The Center for Simulation and Modeling is pleased to host the second annual symposium on research computing. The symposium will consist of invited lectures that cover data intensive computing in astrophysics and computational biophysics aimed at a general audience including scientists and engineers.

    For information and regstration click here.

    Quantum Chemistry Workshop, May 7-9, 2014, University of Pittsburgh

    A 3-day Quantum Chemistry Workshop in coordination with the Departments of Chemistry and Chemical Engineering. This workshop is intended for graduate students beginning their careers in theoretical research groups. The purpose of this workshop is to familiarize students with the derivation of theoretical methods and to provide practical experience in using popular methods. Senior graduate students and postdocs are welcome to attend.

    The workshop will be held in the Chevron Computer Classroom and registration is limited to 30 participants. Light refreshments will be served. There will be a one and a half hour break for lunch each day; lunch is not provided. There is no fee to attend this workshop. There will be a two hour hands-on session each day to provide students with ample time to learn and practice using many of the leading quantum chemistry packages available today.

    Read more and register here.

    Physics of Emergence Workshop, Feb 1-2, 2014, University of Pittsburgh

    The John Templeton Foundation has made research on the subject of Emergence a key funding priority, especially in the area of Physics. In connection with the Physics of Emergence funding competition, this workshop serves as a kickoff meeting bringing together researchers participating in the funding call. It is our hope that this meeting will provide opportunities for connection and collaboration between researchers in this program.

    Organizing Committee

    • Bob Batterman (University of Pittsburgh, Philosophy)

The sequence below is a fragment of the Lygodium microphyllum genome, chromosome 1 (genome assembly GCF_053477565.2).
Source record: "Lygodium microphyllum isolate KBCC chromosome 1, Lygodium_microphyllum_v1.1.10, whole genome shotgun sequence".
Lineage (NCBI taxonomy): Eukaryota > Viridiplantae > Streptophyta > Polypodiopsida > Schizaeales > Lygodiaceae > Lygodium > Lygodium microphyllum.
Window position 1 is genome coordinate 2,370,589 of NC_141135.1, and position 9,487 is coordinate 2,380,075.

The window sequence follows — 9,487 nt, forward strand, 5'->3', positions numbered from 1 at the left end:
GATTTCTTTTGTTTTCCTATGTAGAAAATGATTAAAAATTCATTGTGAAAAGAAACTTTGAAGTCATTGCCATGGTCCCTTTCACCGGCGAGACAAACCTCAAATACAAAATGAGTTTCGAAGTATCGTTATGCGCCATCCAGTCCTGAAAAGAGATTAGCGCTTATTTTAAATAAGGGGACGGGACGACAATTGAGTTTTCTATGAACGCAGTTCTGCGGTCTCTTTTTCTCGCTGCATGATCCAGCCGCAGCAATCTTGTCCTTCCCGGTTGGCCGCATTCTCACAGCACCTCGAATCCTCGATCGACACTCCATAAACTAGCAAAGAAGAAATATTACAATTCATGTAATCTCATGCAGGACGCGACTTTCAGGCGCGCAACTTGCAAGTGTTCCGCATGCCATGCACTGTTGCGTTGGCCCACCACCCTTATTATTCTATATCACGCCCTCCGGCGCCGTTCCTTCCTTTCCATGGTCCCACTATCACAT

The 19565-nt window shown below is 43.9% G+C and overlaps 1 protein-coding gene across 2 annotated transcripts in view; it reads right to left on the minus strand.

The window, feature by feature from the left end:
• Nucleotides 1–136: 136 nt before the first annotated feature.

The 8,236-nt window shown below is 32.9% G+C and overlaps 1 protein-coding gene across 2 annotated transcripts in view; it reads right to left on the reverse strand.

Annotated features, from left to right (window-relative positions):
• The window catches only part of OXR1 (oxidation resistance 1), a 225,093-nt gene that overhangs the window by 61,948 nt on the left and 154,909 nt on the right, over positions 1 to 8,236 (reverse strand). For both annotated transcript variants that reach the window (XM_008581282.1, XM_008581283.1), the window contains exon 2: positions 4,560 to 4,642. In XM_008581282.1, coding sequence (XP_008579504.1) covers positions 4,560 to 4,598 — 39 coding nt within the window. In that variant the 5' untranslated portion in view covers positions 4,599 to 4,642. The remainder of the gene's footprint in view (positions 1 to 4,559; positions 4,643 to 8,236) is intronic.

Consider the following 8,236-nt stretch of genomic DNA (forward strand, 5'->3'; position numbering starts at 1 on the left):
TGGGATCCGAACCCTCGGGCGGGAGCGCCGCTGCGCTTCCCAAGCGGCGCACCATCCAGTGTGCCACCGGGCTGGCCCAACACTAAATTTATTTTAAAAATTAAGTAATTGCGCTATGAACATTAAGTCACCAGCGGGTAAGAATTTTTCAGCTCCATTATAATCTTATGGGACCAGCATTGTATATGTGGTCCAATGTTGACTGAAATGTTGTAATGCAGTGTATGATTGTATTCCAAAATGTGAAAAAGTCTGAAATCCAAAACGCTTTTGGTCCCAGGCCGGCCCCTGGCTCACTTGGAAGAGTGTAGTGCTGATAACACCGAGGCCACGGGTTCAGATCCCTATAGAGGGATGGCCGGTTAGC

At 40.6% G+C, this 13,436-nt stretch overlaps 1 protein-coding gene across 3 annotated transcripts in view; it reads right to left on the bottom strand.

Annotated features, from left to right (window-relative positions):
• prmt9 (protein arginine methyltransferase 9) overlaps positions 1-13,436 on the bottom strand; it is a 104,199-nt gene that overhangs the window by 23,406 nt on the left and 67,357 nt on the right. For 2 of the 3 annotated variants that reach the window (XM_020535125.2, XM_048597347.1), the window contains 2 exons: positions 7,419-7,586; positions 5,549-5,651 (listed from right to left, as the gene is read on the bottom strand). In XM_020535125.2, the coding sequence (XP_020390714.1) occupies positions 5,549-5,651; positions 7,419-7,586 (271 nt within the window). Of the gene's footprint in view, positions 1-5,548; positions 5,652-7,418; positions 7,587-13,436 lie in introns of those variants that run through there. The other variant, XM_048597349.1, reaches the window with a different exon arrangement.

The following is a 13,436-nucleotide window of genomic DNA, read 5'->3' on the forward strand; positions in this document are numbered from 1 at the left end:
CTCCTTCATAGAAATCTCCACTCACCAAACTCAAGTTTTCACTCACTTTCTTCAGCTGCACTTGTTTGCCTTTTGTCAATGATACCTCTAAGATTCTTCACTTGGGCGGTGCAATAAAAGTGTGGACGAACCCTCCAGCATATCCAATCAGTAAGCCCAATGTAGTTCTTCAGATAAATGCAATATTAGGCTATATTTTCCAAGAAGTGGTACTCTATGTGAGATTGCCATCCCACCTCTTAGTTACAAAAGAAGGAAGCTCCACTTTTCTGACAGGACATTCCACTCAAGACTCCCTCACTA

• Julia Bursten (University of Pittsburgh, HPS)
    • Michael Miller (University of Pittsburgh, HPS)

    Read more here.

    Center for Philosophy of Science Workshop on Quantum Time, March 28-29, 2014, University of Pittsburgh

    Many of the problems of time in physics are old and well-known, and their morals for metaphysics have been explored. In this workshop, we propose to attack a newer problem: How is quantum time special? More specifically, this workshop will explore the ways in which quantum theory leads to new insights about the nature of time, and how thinking about the role of time may lead to insights about quantum theory.

    Read more and register here.

    Topics may include (although they are not limited to) the problem of time in quantum gravity, quantum time observables, temporal symmetry violation, and the unitary and non-unitary implementability of time evolution in quantum theory. We are holding an open call for papers presenting fresh new ideas, of which we can accept up to 6 participants. The participants will join the three invited speakers below. We welcome submissions of 1000 word abstracts from both physicists and philosophers, with the hope that this workshop will provide a useful forum for interdisciplinary engagement.

    INVITED SPEAKERS: Abhay Ashtekar, Juan Gonzalo Muga, Laura Ruetsche

    ORGANIZING COMMITTEE: Thomas Pashby, Bryan Roberts, Giovanni Valente